Liesense. Unraveling the effects of disinformation in the financial and banking domain through machine learning, social network analysis and agent-based social simulation.



Proposed start date


Proposed end date


Project leaders


In recent years, there have been multiple examples of how floods of disinformation can

obstruct and threaten the operation of countries and companies. The COVID-19 epidemic

has been a prime example with the ensuing infodemic: from false cures and origin stories, to

disinformation about vaccine efficacy. Most of this misinformation is usually propagated

through social media, which makes it harder for governments and public organizations to

tackle this problem. Several social media platforms and fact-checking organizations are

doubling down their efforts in fact-checking, but traditional approaches are just incapable of

dealing with the sheer power of social media.

This trend is not limited to COVID-19. We have seen it in politics, where the term "fake

news" started to gain traction, not to mention the plethora of conspiracy theories such as the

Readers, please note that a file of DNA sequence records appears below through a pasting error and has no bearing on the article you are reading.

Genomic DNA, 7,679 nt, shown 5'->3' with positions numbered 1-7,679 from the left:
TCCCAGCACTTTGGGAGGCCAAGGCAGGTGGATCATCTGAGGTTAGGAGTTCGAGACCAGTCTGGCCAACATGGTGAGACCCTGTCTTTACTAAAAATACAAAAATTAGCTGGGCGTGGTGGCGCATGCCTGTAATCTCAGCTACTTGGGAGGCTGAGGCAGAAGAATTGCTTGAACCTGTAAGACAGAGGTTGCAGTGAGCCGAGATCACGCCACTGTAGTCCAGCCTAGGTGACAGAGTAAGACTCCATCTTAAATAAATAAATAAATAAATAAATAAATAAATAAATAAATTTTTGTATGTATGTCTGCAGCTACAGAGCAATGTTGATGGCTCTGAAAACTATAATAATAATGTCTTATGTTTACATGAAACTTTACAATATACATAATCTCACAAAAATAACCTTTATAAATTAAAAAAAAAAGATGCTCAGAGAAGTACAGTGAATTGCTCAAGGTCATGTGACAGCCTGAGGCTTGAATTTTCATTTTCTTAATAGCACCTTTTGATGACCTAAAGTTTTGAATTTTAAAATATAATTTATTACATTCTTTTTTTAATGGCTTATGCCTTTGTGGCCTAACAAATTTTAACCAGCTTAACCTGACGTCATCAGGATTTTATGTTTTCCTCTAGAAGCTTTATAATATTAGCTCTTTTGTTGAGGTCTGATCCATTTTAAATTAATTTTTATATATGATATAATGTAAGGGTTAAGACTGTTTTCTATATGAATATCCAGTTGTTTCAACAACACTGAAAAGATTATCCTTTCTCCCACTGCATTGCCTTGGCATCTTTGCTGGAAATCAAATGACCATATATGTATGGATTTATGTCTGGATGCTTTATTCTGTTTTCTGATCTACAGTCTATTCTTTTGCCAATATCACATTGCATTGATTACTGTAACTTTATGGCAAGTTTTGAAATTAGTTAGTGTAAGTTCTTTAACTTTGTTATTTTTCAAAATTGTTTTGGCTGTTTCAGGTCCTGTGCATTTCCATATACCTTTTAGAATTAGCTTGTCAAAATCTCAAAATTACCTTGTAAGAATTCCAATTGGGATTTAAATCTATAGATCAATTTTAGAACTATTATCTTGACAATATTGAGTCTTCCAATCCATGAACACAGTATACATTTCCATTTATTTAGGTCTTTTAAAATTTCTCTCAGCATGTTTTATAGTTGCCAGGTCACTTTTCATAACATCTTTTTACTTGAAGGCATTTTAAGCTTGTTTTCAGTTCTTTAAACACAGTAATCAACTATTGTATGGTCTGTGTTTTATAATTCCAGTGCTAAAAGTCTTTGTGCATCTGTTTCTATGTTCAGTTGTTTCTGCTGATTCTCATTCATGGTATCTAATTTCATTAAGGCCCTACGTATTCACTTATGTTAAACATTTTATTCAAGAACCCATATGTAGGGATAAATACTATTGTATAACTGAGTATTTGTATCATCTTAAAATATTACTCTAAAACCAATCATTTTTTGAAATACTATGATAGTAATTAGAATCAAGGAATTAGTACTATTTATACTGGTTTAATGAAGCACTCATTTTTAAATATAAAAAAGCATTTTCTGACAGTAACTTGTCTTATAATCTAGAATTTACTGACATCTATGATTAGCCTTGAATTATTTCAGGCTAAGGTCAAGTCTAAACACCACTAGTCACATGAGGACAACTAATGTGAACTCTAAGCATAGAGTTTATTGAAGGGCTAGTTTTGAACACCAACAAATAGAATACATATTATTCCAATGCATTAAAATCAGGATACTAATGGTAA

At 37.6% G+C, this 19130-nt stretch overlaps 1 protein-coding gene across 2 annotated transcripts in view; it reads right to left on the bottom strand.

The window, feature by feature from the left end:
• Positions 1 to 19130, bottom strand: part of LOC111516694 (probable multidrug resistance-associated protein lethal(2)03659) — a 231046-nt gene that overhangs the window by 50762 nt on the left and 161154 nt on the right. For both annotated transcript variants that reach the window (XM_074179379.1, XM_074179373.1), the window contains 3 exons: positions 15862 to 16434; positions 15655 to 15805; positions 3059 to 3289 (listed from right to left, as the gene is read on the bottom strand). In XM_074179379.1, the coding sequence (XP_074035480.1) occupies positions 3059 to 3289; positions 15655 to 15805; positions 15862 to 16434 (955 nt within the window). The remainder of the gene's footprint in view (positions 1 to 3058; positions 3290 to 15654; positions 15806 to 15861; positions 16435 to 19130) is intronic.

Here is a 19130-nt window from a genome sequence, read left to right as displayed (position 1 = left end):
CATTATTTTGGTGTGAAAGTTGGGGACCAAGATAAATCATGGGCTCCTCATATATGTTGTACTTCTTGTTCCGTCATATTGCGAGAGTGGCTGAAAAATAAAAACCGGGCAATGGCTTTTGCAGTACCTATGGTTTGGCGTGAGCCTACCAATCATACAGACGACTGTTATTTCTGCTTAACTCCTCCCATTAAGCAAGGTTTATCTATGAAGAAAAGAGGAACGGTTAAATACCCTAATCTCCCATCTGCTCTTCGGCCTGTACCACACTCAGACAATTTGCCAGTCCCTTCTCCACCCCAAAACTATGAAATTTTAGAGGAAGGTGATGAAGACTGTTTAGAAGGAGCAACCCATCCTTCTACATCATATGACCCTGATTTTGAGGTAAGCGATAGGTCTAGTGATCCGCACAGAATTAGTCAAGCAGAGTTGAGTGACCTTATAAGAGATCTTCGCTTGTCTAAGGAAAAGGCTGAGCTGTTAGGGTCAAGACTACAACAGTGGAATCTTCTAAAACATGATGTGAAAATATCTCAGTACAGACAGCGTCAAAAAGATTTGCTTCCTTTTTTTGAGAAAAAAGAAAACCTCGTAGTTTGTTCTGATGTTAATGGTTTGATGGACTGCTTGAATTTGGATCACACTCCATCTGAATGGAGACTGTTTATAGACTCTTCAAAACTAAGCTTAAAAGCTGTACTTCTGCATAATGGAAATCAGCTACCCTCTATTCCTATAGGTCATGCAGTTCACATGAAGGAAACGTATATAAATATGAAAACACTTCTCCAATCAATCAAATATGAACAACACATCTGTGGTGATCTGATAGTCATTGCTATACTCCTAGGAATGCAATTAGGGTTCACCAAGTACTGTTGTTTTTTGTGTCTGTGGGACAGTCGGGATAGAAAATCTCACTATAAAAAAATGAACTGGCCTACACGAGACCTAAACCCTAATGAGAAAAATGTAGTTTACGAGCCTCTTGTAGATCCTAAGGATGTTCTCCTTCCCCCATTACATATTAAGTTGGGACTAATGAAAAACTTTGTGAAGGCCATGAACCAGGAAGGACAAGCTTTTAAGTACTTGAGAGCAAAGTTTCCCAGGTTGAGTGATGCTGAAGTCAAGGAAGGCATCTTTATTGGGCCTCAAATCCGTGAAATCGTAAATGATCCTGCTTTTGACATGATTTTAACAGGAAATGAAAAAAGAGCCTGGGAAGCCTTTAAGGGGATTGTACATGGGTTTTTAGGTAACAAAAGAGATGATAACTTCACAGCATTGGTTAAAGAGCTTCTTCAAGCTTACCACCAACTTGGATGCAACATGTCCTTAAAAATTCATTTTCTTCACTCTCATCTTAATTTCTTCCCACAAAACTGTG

flat Earth movement. It is also a major concern in banking and the stock market, as rumors

and fabricated news can make or break the value of a company. Recent examples of that are

the GameStop and WallStreetBets story and the speculation on cryptocurrencies such as


This is a widespread problem that affects several domains, and a lot of effort has been put

into measuring the spread of disinformation of different types in social media. However, there

are two standing issues. First of all, disinformation permeates a myriad of domains. Although

some components are transversal, each domain has its idiosyncrasies and imposes different

conditions on both the spread of information and its effects. In particular, we are interested in

the spread of misinformation in the banking and financial domain, and the study of

disinformation campaigns. Second of all, whereas studies in the subject have shone a light on

propagation dynamics, much less is known about the societal, behavioral, and economic

implications of disinformation, and how it affects social and economic resilience.

Consequently, this project aims to provide the tools and models to allow the study and

comparison of the behavioral, social, and economic impact of banking and financial

disinformation. The output of this project will consist of a better understanding of the impact

and dynamics of banking disinformation, and of the effectiveness of fact-checking and

disinformation-countering practices. Our goal is to provide evidence-based policy and

guidance for managing false information in national and global economics.


Proyecto I+D+i financiado en línea estratégica por el Ministerio de Ciencia, Innovación y Univesidades.